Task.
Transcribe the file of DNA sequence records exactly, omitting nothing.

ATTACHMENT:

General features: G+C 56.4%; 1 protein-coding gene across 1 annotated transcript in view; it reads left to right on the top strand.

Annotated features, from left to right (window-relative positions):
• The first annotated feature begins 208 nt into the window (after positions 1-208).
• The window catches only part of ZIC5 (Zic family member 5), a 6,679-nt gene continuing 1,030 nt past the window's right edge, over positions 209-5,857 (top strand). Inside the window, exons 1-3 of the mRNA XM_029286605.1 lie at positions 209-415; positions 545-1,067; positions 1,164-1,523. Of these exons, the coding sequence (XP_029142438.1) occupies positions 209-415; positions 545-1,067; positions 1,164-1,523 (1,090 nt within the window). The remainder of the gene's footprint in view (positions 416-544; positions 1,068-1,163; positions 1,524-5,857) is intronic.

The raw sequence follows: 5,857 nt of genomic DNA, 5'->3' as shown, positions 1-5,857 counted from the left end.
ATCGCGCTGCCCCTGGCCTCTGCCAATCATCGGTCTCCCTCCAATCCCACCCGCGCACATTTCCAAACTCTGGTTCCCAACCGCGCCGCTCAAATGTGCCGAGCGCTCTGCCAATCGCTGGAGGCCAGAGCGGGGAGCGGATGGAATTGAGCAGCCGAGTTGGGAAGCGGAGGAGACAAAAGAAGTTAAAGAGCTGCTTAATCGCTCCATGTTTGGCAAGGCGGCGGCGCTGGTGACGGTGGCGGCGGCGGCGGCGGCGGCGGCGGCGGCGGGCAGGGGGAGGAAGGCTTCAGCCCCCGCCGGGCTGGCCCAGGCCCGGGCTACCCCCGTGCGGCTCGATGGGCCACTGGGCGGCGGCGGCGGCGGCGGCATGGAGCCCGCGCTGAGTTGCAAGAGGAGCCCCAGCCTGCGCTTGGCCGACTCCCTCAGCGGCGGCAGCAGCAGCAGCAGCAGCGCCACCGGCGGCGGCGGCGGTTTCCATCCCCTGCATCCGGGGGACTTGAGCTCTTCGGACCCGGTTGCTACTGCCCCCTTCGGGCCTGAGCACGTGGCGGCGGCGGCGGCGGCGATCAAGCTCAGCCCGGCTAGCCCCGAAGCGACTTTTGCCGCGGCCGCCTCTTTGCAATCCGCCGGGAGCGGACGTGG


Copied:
General features: G+C 56.4%; 1 protein-coding gene across 1 annotated transcript in view; it reads left to right on the top strand.

Annotated features, from left to right (window-relative positions):
• The first annotated feature begins 208 nt into the window (after positions 1-208).
• The window catches only part of ZIC5 (Zic family member 5), a 6,679-nt gene continuing 1,030 nt past the window's right edge, over positions 209-5,857 (top strand). Inside the window, exons 1-3 of the mRNA XM_029286605.1 lie at positions 209-415; positions 545-1,067; positions 1,164-1,523. Of these exons, the coding sequence (XP_029142438.1) occupies positions 209-415; positions 545-1,067; positions 1,164-1,523 (1,090 nt within the window). The remainder of the gene's footprint in view (positions 416-544; positions 1,068-1,163; positions 1,524-5,857) is intronic.

The raw sequence follows: 5,857 nt of genomic DNA, 5'->3' as shown, positions 1-5,857 counted from the left end.
ATCGCGCTGCCCCTGGCCTCTGCCAATCATCGGTCTCCCTCCAATCCCACCCGCGCACATTTCCAAACTCTGGTTCCCAACCGCGCCGCTCAAATGTGCCGAGCGCTCTGCCAATCGCTGGAGGCCAGAGCGGGGAGCGGATGGAATTGAGCAGCCGAGTTGGGAAGCGGAGGAGACAAAAGAAGTTAAAGAGCTGCTTAATCGCTCCATGTTTGGCAAGGCGGCGGCGCTGGTGACGGTGGCGGCGGCGGCGGCGGCGGCGGCGGCGGCGGGCAGGGGGAGGAAGGCTTCAGCCCCCGCCGGGCTGGCCCAGGCCCGGGCTACCCCCGTGCGGCTCGATGGGCCACTGGGCGGCGGCGGCGGCGGCGGCATGGAGCCCGCGCTGAGTTGCAAGAGGAGCCCCAGCCTGCGCTTGGCCGACTCCCTCAGCGGCGGCAGCAGCAGCAGCAGCAGCGCCACCGGCGGCGGCGGCGGTTTCCATCCCCTGCATCCGGGGGACTTGAGCTCTTCGGACCCGGTTGCTACTGCCCCCTTCGGGCCTGAGCACGTGGCGGCGGCGGCGGCGGCGATCAAGCTCAGCCCGGCTAGCCCCGAAGCGACTTTTGCCGCGGCCGCCTCTTTGCAATCCGCCGGGAGCGGACGTGG